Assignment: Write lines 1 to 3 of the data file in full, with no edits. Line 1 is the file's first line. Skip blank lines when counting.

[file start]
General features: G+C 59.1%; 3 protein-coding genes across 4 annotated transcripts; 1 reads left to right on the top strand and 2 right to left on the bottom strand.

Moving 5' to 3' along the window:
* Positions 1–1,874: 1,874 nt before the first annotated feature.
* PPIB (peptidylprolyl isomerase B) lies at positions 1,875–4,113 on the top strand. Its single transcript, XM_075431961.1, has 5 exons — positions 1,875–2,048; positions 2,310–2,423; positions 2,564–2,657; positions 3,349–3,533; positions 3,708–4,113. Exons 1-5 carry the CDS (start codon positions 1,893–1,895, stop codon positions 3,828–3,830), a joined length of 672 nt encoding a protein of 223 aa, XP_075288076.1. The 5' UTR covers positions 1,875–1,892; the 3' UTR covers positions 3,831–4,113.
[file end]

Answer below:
General features: G+C 59.1%; 3 protein-coding genes across 4 annotated transcripts; 1 reads left to right on the top strand and 2 right to left on the bottom strand.

Moving 5' to 3' along the window:
* Positions 1–1,874: 1,874 nt before the first annotated feature.